Inside a tiny box in a temperature-controlled, locked cabinet at the United States Holocaust Memorial Museum, there is a ring. It is not particularly beautiful, and in purely monetary terms, it is not particularly valuable. But behind this ring is a beautiful story of survival of Jews living under Nazi occupation—people for whom the ring’s value proved incalculable.
When WWII broke out, Abraham “Bumek” Gruber was a cattle merchant and butcher in Drohobycz, a small town—now part of Ukraine, but then part of Poland—that was then home to some 14,000 Jews. The town, whose Jewish history dates back to at least the 15th century, fell under Soviet control in 1939. But two years later, the Nazis invaded; killing squads arrived, murdering 400 Jews on the streets in a pogrom. The rest of the Jews of Drohobycz were ultimately forced into a ghetto. While it was technically an open ghetto with no fences, Jews were not allowed to leave. May 21, 1943, marked the final liquidation of the ghetto; the Germans declared the town Judenrein, cleansed of Jews. But roughly 400 Jews hid in the forest or other hiding places and survived.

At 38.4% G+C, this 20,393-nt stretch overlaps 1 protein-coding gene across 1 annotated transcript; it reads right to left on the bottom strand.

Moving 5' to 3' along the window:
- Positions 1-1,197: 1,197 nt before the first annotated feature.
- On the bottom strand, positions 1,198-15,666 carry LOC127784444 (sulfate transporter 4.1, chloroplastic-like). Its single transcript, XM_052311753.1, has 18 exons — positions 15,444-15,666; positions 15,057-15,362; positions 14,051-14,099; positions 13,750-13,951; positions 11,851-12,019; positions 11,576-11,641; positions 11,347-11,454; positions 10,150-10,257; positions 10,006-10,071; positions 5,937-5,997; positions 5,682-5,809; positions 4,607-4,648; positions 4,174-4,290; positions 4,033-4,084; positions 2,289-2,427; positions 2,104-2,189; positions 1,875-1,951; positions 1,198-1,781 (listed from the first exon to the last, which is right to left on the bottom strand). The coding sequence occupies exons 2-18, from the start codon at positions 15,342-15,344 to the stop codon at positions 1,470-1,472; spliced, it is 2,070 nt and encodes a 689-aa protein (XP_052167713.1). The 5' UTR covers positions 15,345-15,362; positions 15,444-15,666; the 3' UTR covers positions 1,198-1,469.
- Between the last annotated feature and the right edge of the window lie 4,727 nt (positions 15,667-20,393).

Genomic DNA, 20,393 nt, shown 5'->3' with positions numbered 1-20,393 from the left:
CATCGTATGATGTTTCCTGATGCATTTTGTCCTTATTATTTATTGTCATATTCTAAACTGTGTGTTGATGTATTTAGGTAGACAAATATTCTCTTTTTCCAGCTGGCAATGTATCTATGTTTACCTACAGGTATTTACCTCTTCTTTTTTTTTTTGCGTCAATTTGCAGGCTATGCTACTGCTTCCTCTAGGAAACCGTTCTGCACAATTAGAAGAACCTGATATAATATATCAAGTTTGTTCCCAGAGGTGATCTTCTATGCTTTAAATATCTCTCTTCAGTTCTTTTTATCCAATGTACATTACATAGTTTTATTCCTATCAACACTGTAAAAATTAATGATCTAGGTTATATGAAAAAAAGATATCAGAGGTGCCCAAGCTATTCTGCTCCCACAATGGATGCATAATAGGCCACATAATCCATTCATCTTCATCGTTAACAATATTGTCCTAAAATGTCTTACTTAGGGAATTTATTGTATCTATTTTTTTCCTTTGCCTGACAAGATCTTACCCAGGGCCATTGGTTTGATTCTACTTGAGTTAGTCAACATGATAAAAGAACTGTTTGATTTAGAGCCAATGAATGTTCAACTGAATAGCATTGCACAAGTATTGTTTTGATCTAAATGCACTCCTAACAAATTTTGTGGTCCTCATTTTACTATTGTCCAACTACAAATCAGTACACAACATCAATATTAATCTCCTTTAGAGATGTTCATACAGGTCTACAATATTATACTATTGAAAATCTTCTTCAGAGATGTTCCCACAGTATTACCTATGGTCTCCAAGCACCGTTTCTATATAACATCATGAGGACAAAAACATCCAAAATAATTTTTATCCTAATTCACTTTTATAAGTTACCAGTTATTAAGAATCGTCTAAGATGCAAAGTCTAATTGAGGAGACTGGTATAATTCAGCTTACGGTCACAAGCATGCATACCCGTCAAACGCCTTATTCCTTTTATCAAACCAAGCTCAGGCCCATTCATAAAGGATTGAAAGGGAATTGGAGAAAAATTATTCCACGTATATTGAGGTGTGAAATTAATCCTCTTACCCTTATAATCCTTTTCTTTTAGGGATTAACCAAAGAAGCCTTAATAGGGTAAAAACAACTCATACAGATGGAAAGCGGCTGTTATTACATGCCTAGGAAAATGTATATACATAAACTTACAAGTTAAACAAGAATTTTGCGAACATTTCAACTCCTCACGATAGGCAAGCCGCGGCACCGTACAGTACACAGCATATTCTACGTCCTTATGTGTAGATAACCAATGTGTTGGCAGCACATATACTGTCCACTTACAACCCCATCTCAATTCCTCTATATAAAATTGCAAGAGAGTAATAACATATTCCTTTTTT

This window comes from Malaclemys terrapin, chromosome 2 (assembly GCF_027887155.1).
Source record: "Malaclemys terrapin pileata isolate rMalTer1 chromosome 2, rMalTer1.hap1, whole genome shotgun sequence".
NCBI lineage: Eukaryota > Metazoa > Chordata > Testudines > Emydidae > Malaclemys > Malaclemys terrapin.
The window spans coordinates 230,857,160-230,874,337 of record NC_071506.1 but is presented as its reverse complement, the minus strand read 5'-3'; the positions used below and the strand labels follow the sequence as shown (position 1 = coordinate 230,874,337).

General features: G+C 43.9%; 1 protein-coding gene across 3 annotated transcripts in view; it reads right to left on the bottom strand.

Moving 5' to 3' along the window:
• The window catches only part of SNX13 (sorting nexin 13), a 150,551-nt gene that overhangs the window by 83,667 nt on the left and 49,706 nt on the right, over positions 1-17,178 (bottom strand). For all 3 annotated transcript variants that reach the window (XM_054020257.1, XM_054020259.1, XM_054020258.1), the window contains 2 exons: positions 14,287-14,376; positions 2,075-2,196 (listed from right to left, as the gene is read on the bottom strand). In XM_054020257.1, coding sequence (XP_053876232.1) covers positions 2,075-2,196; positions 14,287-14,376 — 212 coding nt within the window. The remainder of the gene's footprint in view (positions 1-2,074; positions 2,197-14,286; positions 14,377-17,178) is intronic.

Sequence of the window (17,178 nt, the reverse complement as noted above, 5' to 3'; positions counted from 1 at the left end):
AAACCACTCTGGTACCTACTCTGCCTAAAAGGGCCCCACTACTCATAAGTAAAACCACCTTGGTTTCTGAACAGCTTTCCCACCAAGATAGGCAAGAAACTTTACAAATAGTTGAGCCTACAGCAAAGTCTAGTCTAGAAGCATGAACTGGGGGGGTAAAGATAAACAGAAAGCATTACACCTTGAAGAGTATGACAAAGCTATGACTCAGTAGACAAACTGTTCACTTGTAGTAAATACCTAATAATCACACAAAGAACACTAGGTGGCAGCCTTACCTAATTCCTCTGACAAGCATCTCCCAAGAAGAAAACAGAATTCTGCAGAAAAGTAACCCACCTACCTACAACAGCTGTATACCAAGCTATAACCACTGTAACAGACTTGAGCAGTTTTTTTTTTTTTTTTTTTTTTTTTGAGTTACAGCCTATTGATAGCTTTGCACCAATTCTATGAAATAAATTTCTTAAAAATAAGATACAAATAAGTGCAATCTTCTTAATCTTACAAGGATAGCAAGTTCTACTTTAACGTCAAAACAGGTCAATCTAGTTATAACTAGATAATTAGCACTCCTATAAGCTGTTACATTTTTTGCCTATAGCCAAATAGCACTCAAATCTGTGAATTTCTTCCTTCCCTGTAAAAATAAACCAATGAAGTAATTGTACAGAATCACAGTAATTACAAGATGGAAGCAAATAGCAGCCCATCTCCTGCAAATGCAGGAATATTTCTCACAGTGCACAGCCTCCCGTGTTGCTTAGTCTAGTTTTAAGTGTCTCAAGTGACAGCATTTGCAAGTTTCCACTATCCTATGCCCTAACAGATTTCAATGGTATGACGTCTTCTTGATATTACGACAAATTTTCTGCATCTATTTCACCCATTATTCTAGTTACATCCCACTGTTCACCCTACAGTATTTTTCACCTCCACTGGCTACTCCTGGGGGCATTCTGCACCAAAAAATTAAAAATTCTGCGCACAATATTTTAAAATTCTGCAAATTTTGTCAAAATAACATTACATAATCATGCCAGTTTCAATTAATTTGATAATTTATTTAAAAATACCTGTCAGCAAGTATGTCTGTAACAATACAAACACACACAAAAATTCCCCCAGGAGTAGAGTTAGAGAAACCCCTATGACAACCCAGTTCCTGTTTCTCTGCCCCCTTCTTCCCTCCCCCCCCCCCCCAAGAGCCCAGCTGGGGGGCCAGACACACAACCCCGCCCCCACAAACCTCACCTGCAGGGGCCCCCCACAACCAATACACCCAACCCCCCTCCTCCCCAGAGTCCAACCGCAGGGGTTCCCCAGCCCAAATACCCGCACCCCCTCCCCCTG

Bumek was one of them—thanks, in part, to the ring.
Read the full story at Tablet Magazine.
The words of this author reflect his/her own opinions and do not necessarily represent the official position of the Orthodox Union.